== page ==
Tonight I read an article “The 10 worst ways to communicate with end users“, and all of them seemed quite solid advice. One of the tips (#2 Showing Off), however, stated “Just because we happen to know all the correct technical terms and concepts does not mean we should use them when communicating with users”. Very fine and all, I just wish users would stop trying to use the correct technical terms when talking with me. Because let’s face it, they’re usually not very good at it.

It does so frustrate me when I see advice to turn off my CPU and VDU at the end of each day. Folks, it’s a computer, or, if you prefer, PC. Worst case scenario, maybe it’s a Mac. Unless maybe you want me disassemble my machine when I finish using it? And that other device? Screen. Monitor. Computer display. People use these terms every day. I have (had) never, ever heard someone slip the term “VDU” into a conversation. To make things worse, this then sparked a debate over whether you should turn off your VDU if you’re leaving for a few minutes. Not one of the participants used any of the commonly accepted versions. Why???

And then someone with (clearly) no technical background posts in an online forum regarding some improvements to the site’s interface, who informed all and sundry that they’d spent some time time researching the issue, and seemed to think that replacing the site’s HTML interface with GIFs would be a good idea. Not just have more pictures, but completely replacing the entire site (including form inputs…). A few minutes later, he posted that, after some more research, maybe PNG would be better? After some initial criticism, maybe the entire (highly dynamic) site could be replaced by PDFs?

When I have a cold of some description, I don’t first spend 15 minutes on the internet trying to figure out what it is on the internet, then go to the doctor and tell them I think I have somelatinnamitis. I tell the doctor I think I’ve got a cold and describe the symptoms. And let someone with training, experience, and a number of thick textbooks on the subject figure out what it might be. It’s really not that hard.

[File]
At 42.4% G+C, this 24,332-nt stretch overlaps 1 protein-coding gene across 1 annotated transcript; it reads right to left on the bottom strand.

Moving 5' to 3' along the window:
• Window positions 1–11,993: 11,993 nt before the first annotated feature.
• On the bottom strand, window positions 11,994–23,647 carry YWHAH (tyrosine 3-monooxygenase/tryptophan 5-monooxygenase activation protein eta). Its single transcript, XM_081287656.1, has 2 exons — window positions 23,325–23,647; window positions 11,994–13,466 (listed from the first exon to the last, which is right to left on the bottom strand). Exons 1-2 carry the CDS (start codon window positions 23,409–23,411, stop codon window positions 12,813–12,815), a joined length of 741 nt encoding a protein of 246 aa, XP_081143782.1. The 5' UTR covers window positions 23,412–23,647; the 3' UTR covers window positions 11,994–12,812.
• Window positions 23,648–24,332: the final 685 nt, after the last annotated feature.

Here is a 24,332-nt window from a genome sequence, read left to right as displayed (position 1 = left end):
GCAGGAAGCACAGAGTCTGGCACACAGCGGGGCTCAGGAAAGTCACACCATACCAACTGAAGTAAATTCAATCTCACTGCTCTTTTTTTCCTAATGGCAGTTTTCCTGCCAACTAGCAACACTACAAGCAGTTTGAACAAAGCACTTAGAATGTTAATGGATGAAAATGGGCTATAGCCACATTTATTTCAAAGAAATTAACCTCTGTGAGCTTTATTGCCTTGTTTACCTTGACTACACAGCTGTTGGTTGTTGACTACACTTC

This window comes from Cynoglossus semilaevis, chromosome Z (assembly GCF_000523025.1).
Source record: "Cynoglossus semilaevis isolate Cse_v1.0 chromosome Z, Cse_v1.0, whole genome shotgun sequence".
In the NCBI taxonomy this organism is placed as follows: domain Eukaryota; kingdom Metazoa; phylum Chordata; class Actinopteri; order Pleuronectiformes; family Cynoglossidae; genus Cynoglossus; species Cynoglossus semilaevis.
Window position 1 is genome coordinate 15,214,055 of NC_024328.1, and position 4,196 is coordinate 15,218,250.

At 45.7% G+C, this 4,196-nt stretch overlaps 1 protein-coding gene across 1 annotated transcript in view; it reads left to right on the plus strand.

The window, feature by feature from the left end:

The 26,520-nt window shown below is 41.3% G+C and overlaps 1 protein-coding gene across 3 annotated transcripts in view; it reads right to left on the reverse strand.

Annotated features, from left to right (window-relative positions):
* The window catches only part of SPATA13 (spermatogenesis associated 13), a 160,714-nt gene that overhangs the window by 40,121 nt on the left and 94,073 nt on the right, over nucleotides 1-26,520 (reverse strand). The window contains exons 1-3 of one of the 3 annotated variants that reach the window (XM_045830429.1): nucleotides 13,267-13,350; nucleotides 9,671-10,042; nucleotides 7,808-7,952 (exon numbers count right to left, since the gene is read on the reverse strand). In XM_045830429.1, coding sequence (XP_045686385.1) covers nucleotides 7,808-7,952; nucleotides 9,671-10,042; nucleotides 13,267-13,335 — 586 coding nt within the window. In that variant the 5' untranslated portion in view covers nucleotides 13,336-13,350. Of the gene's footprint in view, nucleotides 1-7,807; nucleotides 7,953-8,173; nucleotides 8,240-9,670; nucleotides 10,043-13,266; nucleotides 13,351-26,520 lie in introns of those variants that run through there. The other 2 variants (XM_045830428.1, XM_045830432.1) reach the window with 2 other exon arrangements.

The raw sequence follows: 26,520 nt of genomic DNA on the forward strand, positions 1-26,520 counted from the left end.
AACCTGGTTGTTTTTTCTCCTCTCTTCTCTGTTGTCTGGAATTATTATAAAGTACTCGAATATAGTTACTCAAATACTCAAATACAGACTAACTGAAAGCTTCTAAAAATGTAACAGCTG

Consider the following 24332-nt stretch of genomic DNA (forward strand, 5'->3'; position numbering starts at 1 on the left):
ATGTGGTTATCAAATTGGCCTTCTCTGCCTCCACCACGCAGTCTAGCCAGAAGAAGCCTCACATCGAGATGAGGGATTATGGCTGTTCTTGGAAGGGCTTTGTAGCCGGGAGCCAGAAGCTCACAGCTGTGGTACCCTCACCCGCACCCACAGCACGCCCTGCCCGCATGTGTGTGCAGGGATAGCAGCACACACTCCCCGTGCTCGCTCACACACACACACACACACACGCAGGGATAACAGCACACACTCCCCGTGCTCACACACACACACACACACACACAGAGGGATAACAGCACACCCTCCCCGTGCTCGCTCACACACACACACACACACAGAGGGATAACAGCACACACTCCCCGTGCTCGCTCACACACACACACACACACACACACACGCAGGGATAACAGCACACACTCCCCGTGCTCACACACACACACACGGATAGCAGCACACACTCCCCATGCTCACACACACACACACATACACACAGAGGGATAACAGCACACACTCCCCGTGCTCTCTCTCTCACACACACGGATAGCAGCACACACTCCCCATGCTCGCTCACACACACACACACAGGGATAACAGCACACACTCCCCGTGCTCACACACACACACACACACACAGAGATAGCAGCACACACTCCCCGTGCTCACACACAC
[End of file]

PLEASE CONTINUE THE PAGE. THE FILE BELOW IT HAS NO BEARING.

Rant out.


August 9, 2006

Metatron, a Firefox extension for making the formatting in Utopia a little nicer which I have used for a while, hasn’t been updated recently (since March). Indeed, because of the recent update to Utopia’s interface, the current version of Metatron scarcely works anymore.

So I googled to see if the site had been moved or something. Doing so, I found that Metatron is the name of an Angel in Judaism. Aside from being something new I learnt today, it’s clearly a tongue-in-cheek reference to a common calculator for Utopia, Utopia Angel. Kudos for the hidden pun!

Meanwhile, the new round of Utopia has recently started for proper, and people are discovering major bugs all over the place. Moreso than usual.

Why spam should be proofread…

August 9, 2006

Hello.It is a lovely day today, I am a lovely lady:)) and if you are a nice guy – just “Mister Right” for the right Lady please, find me at
Maybe we are living for together but we don’t know it yet?:)
How can we understand it? let’s start corresponding and we will see how good we are for each other!
a rivederci

Enough said.


August 5, 2006

Through an interesting series of clicks, today I ended up watching on Youtube a section of an American satire show, The Colbert Report. This section discusses what the show’s host (Stephen Colbert) calls wikiality, that the truth is determined by whatever the majority happens to think.

To emphasize these points, he (supposedly) gets on Wikipedia and edits a few articles. This generally made a lot of people posting comments at the end of several of the 2 million or so blog entries on the subject very angry; that he was taking something great like Wikipedia and vandalising it. I wonder, however, how many of them actually watched either the segment (or a video posting of the segment), given as how there seems to be little comment on how Coulter managed, for example, to navigate to the Wikipedia page on George Washington and edit it so that it turns out that Georgie didn’t own any slaves, in about half a dozen keystrokes and without touching his laptop’s mousepad. Or, for that matter, how he changed his own entry without even looking at it.

Shortly afterwards, meanwhile, it seems some people shortly afterwards took his advice and edited several of the pages on elephants, whose population has seemingly tripled in the last 10 years. Of course, it’s not like they’d jump off a cliff if Stephen Coulter told them too. Reporters tracked down several of these editors, however on knocking the door all they heard was an extended scream and a less extended thump.

I guess you can have no yellowcake and yet eat it too.